What the JAS Gripen can do
MEDIA reports last year quoted the Botswana Defence Force (BDF) chief as saying negotiations with Swedish aircraft manufacturer Försvarets Materielverk (FMV) were underway for the acquisition of between eight and 12 JAS Gripen “C” and “D” aircraft variants to replace its ageing fleet of US-made F-5 fighter jets.
BDF commander, Lieutenant-General Gaolathe Galebotswe, said this when he appeared before the parliamentary Public Accounts Committee to give evidence on defence spending and the state of the equipment at the disposal of the force.
Galebotswe said in its quest for a replacement to the aging F-5 fleet that the BDF visited aircraft manufacturers in the US, Russia and China before settling on the JAS Gripen.
“The Gripen fits our requirements and could give us a certain edge over our competitors. F-5s have become unsustainable for the BDF. We needed something that is cost-effective but still capable of carrying out our aerial defence mandate because we should have the capability to operate in both contested and uncontested space. I am talking about revitalising BDF,” Galebotswe said.
“The current F-5 planes once gave us the essential reach in terms of air defence capabilities. In looking for a replacement, we considered the (US-made) F-16, Russian MiG variants, the (JAS) Gripen and some Chinese jets. The Gripen was found to have the lowest operating costs,” he said.
The cost of the possible contract between the BDF and FMV was estimated at US$1.7 billion. According to Galebotswe, there were no middlemen involved in the ongoing negotiations between the governments of Botswana and Sweden.
According to Galebotswe, Botswana was living in a VUCA (volatility, uncertainty, complexity and ambiguity) environment where the military had to be equipped and ready to defend the country at all times.
The JAS-39 Gripen is an excellent low cost fourth-generation fighter. Originally developed in Sweden in the 1980s — part of that nation’s efforts at maintaining a neutral foreign policy stance — the Nordic machine is designed to be relatively cheap, easy to maintain and fight off any potential aggressor.
Those traits have made the Gripen an attractive prospect for many nations including Brazil, South Africa, Czech Republic, Hungary and Thailand. More countries — deterred by the outrageous price tags of rival machines — are likely to jump on board the Gripen bandwagon as more advanced derivatives of the Swedish jet enter production.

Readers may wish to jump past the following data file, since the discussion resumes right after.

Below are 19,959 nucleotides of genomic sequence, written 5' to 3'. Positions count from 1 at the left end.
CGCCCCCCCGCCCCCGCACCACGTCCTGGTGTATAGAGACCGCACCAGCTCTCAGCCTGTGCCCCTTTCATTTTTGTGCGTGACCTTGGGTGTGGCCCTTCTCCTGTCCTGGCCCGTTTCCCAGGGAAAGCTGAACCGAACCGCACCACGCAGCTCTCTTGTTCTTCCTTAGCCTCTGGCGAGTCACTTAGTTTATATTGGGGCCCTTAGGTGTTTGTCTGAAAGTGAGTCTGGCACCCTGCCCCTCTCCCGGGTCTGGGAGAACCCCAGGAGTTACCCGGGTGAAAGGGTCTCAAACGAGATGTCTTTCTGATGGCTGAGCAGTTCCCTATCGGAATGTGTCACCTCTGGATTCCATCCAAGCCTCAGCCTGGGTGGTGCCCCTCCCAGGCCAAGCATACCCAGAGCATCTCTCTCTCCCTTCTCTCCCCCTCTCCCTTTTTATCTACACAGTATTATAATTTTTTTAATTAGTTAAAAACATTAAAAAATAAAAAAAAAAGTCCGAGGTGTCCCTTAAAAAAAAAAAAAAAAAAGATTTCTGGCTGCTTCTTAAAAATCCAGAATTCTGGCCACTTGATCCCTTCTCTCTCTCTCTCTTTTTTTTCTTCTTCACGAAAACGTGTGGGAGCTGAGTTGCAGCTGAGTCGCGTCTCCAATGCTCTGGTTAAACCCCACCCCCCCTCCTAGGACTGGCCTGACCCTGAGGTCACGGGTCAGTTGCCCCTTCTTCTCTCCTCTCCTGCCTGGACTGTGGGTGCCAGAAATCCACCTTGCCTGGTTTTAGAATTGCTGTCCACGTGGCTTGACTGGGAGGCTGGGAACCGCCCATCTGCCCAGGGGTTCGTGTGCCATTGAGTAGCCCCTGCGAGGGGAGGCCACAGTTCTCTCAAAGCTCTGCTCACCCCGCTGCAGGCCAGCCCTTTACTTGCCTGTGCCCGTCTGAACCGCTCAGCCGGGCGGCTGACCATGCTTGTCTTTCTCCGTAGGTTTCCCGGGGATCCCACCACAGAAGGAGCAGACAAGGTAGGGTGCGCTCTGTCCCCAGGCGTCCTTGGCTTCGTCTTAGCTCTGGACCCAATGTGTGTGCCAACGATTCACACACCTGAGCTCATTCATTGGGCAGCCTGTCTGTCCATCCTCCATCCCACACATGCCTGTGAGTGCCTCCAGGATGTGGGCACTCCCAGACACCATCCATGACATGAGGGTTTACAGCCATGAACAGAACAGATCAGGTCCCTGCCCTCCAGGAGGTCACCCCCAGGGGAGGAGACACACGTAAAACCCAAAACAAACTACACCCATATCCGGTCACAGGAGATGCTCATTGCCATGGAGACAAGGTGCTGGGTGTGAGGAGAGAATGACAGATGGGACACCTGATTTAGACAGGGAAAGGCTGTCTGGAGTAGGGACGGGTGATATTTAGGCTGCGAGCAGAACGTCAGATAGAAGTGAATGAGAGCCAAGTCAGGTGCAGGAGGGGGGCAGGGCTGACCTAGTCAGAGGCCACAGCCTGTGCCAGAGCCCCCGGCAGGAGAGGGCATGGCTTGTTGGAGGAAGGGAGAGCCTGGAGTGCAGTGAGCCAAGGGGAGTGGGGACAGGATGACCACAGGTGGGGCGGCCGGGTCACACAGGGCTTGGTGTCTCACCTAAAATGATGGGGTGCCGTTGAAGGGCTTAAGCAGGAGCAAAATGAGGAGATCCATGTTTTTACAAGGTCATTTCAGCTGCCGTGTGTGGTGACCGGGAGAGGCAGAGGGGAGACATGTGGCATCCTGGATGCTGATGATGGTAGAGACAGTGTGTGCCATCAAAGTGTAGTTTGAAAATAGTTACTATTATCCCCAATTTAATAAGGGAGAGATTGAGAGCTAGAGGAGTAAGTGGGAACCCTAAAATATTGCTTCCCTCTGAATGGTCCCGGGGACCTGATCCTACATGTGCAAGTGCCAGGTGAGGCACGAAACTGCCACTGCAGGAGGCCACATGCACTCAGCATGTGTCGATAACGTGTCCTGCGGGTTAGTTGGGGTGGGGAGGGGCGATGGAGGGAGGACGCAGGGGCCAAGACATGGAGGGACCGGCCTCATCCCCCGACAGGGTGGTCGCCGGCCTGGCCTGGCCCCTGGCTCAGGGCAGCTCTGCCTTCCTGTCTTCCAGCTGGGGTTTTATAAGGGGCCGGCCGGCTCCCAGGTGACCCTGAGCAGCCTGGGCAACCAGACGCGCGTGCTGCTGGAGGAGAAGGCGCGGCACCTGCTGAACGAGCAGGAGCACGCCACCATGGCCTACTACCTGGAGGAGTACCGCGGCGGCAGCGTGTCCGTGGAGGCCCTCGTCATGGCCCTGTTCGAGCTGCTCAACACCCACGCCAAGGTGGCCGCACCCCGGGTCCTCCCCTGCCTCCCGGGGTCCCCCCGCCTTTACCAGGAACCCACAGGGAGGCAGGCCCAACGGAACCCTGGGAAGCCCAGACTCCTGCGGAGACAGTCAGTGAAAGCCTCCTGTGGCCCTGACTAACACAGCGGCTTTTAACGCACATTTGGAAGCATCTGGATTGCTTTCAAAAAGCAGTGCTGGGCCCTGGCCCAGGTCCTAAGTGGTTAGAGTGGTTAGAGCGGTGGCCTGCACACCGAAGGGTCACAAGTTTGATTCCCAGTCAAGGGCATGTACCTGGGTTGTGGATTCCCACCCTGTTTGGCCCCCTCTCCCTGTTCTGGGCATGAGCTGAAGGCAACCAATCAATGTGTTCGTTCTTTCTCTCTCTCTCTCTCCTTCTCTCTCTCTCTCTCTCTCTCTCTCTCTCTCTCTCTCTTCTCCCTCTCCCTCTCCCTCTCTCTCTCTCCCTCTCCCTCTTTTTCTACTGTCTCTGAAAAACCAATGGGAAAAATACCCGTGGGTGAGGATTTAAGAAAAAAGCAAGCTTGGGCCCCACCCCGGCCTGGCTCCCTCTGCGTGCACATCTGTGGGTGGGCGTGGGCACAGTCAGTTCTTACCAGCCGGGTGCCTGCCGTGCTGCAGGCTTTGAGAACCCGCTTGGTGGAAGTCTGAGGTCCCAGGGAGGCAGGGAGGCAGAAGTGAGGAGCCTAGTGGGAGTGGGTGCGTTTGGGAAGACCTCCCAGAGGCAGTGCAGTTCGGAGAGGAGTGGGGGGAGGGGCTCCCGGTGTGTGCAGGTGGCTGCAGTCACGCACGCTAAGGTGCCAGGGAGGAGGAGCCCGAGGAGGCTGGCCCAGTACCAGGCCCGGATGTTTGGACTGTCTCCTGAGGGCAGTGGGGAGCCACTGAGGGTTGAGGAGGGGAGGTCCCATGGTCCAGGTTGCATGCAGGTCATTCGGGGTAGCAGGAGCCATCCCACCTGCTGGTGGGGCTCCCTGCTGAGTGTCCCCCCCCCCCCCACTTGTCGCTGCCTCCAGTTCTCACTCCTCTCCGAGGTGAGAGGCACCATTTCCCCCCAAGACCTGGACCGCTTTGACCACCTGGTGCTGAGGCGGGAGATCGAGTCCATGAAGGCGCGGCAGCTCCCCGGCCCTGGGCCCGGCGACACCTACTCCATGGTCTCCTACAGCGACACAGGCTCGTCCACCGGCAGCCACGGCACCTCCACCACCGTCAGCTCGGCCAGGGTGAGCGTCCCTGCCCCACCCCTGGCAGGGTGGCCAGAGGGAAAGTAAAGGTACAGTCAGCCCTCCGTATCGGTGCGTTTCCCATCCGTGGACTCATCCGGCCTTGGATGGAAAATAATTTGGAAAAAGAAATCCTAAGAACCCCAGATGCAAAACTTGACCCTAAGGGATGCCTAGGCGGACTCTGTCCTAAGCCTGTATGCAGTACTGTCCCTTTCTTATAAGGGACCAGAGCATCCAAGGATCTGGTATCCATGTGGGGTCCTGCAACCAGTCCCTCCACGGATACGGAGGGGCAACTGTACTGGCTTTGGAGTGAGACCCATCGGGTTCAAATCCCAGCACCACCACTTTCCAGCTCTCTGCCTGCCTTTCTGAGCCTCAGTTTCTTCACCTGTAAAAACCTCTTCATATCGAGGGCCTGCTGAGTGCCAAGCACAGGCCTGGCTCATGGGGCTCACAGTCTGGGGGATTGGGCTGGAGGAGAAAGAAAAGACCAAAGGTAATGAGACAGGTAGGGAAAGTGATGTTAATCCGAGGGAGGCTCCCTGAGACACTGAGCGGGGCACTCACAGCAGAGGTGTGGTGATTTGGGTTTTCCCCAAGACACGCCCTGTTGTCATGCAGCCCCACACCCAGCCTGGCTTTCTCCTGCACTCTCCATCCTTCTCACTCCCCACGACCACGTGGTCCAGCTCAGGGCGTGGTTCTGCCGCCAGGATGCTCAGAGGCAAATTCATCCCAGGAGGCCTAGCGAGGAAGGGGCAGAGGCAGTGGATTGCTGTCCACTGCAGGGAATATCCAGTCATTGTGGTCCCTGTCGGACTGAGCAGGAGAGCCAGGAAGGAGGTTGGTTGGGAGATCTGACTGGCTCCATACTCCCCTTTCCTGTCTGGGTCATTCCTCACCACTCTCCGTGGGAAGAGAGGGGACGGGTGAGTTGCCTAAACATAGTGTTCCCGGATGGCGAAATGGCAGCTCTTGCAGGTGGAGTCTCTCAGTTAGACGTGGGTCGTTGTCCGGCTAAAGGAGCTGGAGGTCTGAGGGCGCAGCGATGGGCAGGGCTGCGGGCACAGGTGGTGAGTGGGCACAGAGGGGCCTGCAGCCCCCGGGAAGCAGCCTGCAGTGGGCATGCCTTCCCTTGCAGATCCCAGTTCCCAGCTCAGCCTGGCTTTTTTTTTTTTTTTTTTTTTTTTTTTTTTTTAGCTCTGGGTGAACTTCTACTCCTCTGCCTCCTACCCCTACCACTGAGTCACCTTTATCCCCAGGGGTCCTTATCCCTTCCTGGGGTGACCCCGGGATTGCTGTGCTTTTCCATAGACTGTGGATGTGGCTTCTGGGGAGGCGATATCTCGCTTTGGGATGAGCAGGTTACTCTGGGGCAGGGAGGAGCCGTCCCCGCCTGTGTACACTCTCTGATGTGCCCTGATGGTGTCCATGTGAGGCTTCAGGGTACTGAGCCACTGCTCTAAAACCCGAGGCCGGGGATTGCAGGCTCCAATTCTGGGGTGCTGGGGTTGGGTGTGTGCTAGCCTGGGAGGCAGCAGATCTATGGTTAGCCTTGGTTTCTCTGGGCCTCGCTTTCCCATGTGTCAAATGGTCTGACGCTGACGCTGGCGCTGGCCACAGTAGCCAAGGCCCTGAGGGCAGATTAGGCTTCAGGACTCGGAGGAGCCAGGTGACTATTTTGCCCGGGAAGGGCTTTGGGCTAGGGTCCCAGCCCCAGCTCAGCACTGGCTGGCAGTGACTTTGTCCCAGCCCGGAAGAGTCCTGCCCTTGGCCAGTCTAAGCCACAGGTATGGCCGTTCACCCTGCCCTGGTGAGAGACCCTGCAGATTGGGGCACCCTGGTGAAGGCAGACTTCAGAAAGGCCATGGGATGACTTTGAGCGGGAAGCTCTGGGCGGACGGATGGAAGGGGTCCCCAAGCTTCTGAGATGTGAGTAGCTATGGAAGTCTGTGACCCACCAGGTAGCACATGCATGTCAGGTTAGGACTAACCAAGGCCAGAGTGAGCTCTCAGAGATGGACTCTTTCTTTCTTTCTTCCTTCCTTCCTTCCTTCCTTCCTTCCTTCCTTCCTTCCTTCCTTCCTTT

The Gripen also has comprehensive networking capabilities. The new Gripen’s maximum take-off weight is increased to more than 36,000lbs up from around 31,000lbs for the C/D variant.
Most of the added gross weight comes from a more than forty percent increase in internal fuel capacity. The jet is also equipped with two additional hardpoints to increase its payload. The aircraft is also slightly longer and has a larger wingspan. As a result of the increased size and weight, the Swedes have adopted the Super Hornet’s F414 engine — but have elected not to license manufacture it as they have done in the past. Performance is spritely — a lightly loaded Gripen NG will hold Mach 1.2 without the afterburner engaged.
The Gripen is a multirole fighter aircraft, intended to be a lightweight and agile aerial platform incorporating advanced, highly adaptable avionics. It has canard control surfaces which contributes a positive lift force at all speeds, while the generous lift from the delta wing compensates for the rear stabiliser producing negative lift at high speeds, increasing induced drag. Being intentionally unstable and employing digital fly-by-wire flight controls to maintain stability removes many flight restrictions, improves manoeuvrability, and reduces drag.
Equipment and armaments
The Gripen is compatible with a number of different armaments, beyond the aircraft’s single 27 mm Mauser BK-27 cannon, including air-to-air missiles such as the AIM-9 Sidewinder, air-to-ground missiles such as the AGM-65 Maverick, and anti-ship missiles such as the RBS-15. In 2010, the Swedish Air Force’s Gripen fleet completed the MS19 upgrade process, enabling compatibility with a range of weapons, including the long-range MBDA Meteor missile, the short-range IRIS-T missile and the GBU-49 laser-guided bomb.
In flight, the Gripen is typically capable of carrying up to 14,330 lb (6.50 t) of assorted armaments and equipment. Equipment includes external sensor pods for reconnaissance and target designation, such as Rafael’s LITENING targeting pod, Saab’s Modular Reconnaissance Pod System, or Thales’ Digital Joint Reconnaissance Pod. The Gripen has an advanced and integrated electronic warfare suite, capable of operating in an undetectable passive mode or to actively jam hostile radar; a missile approach warning system passively detects and tracks incoming missiles.
Saab describes the Gripen as a “swing-role aircraft”, stating that it is capable of “instantly switching between roles at the push of a button”. The human/machine interface changes when switching between roles, being optimised by the computer in response to new situations and threats. The Gripen is also equipped to use a number of different communications standards and systems, including SATURN secure radio, Link-16, ROVER, and satellite uplinks. Equipment for performing long range missions, such as an aerial refuelling probe and on-board oxygen generation system, was integrated upon the Gripen C/D. – Defense News/Business Weekly/Wikipedia